Well, I suppose I can thank the Pueschel family for my recent increase in hits, seeing as 9 out of the last 40 visitors came here on a search containing "Pueschel."
Sen. Wellstone Dies In Plane Crash
Democratic Sen. Paul Wellstone, one of the foremost liberals in Congress, was killed in a plane crash in northern Minnesota on Friday along with his wife, daughter and five others, campaign officials said.

Wellstone had pledged to stay for no more than two terms, but last year, he announced he would be running again.

via Thomas speaking to me in person

At the risk of trivializing a real tragedy, it looks like God has taken to enforcing term limits.

This opens the question of whether the Democrats will be able to substitute someone like they did when Mel Carnahan died. I'm sure they'll try, considering how crucial every Senate seat is this year. And if they do, that will raise the question of whether Republican polemics against the candidate-swapping Democrats will be vitriolic, or simply enraged.


It's kind of unsettling to sarcastically suggest a Marxist uprising of the proletariat, and then have a couple of your classmates agree in all seriousness.


Kim's Biggest Gamble

The nuclear revelations will also buffet South Korea's December presidential election. Conservative challenger Lee Hoi Chang, who has always been suspicious of Kim Dae Jung's rapprochement policy, could get a boost.

An interesting wrinkle in the North Korean nukes story.
Gun control advocates like to take advantage of the fact that the Second Ammendment states a rationale for establishing the right to bear arms. In contrast to the First Amendment -- which simply asserts freedom of the press, etc. -- the Second explains why it exists. Bearing arms is not a right that exists in some absolute or a priori sense, it's a right that has been instituted to serve a particular purpose -- the maintenance of a "well-regulated militia." The implication is that the right to bear arms is a means to a certain end -- and thus when that end is not being served, the means does not apply. Asserting a right to bear arms in situations that do not support a well-regulated militia is like chewing all the time, because it's important to chew when you have food in your mouth.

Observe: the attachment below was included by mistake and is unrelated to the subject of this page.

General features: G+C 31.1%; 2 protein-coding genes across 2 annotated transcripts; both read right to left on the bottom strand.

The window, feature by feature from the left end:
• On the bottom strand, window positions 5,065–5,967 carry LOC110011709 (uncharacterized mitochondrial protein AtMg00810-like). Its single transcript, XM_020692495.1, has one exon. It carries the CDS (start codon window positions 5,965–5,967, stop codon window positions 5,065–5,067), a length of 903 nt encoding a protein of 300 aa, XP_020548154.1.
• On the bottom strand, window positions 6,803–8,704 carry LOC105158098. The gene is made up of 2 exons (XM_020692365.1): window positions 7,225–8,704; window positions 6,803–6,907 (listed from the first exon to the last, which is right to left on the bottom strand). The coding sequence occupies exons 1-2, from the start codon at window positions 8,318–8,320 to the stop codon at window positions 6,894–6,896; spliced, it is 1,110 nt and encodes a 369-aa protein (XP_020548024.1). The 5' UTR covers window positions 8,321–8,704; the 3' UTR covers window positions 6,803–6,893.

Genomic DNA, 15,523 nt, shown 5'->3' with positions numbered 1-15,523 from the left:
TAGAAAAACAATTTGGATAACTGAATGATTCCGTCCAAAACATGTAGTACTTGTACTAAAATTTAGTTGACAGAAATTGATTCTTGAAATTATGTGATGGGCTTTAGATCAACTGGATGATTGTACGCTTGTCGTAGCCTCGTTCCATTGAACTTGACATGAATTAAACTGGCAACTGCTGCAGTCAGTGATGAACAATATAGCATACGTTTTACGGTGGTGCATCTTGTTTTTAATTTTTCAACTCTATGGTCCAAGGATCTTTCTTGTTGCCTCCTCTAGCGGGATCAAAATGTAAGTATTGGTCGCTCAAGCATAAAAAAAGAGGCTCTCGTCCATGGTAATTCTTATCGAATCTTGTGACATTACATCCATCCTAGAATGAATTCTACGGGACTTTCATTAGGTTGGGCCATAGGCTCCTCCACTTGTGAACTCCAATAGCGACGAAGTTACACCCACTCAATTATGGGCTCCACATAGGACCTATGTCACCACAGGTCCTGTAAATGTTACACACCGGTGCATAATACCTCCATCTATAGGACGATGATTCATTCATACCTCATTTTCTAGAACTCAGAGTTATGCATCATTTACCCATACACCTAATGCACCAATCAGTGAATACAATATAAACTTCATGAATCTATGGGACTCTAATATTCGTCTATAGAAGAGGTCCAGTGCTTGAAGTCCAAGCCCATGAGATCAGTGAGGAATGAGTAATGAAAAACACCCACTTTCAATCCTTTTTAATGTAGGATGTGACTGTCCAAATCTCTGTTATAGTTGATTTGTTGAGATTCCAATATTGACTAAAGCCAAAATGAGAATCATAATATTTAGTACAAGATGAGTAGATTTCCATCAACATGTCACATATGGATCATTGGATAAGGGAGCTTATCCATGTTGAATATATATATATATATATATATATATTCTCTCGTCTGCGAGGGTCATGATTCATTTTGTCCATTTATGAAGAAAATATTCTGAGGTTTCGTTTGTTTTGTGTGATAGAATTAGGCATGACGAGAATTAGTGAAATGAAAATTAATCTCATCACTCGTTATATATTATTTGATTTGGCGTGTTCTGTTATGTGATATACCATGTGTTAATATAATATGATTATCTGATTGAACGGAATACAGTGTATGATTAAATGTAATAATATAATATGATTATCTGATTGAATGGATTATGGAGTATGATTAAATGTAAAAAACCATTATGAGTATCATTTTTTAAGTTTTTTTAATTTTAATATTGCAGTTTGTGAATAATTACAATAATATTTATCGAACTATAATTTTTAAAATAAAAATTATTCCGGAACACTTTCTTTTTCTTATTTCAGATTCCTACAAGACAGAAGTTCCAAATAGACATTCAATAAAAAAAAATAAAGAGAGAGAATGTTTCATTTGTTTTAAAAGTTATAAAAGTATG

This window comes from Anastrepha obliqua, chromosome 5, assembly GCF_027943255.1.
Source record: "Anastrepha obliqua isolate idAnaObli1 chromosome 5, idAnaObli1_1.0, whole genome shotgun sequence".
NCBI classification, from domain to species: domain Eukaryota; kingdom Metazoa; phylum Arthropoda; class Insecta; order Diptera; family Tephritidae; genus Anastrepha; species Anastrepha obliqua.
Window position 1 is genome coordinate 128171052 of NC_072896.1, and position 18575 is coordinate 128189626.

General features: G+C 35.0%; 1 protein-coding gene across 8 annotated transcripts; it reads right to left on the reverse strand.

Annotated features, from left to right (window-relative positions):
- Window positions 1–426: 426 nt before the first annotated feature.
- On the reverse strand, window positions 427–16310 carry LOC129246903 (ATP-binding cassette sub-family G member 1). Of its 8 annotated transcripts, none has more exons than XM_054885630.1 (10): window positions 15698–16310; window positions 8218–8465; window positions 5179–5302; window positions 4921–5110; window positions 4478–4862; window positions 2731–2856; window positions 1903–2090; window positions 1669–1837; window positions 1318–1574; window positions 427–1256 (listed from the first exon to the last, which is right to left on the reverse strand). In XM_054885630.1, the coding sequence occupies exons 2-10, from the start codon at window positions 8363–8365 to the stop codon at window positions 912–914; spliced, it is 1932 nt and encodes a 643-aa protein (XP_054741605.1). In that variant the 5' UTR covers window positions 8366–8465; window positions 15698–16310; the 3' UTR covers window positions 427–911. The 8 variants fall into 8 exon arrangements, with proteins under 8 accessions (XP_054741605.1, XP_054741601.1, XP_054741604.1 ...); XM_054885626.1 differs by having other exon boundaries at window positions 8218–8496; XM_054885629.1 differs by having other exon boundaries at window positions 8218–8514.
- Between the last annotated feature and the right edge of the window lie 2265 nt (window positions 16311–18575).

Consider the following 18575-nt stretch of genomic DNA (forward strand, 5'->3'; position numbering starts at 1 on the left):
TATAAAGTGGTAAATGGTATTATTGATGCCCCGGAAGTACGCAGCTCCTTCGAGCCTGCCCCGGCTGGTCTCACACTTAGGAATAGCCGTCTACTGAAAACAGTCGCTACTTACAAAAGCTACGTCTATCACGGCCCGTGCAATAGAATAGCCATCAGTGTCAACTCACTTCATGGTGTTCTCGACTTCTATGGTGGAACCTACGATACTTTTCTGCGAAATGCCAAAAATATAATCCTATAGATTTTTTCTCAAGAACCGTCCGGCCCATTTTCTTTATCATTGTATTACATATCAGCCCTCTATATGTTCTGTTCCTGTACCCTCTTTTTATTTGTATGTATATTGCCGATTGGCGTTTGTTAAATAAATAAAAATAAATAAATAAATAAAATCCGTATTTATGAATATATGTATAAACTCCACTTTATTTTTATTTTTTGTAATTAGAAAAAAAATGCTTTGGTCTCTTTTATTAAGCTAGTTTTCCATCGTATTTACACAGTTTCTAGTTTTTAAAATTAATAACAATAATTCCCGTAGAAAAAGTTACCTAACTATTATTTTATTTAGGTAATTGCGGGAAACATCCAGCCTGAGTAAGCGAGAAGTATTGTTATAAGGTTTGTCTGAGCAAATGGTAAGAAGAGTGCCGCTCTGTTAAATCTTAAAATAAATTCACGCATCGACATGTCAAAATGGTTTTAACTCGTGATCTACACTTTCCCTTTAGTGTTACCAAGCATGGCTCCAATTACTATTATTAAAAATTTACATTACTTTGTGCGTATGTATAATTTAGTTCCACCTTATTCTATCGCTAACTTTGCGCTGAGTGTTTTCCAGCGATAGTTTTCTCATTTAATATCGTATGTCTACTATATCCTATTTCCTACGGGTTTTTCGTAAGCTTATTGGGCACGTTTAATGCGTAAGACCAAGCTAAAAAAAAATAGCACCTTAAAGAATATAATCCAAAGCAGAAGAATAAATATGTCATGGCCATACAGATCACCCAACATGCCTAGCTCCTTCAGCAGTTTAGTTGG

So gun control advocates have focussed on the idea of a "militia," claiming that the practices that would be limited by the gun control measure in question are not part of maintaining a militia. Gun rights advocates, having seen this argument for years, have a ready answer. They broaden the definition of "militia" to include pretty much anyone. An armed citizenry constitutes a (potential) militia that could resist tyranny, just like the minutemen and others did.

But it seems like it would make more sense to focus on "well-regulated." Gun regulation appears to be right there in the Constitution. And it's not just that Congress is permitted to regulate, but rather that regulation is part of the premise on which the right to bear arms rests. Of course, what constitutes "well-regulated" is nebulous (as is much of the Constitution -- how cruel is "cruel and unusual punishment"?), and the argument could be made that any particular measure goes too far. But it would at least move the debate away from the idea of infringing upon sacred rights, and into the balancing of two opposed but constitutional interests -- the interest in regulation and the interest in resisting tyranny -- much like the courts currently have to balance the "free exercise" and "establishment" clauses of the First Amendment.


Stone Box May Be Oldest Link To Jesus

A nondescript limestone box, looted from a Jerusalem cave and held secretly in a private collection in Israel, carries an inscription that could be the earliest known archaeological reference to Jesus, according to new research released yesterday.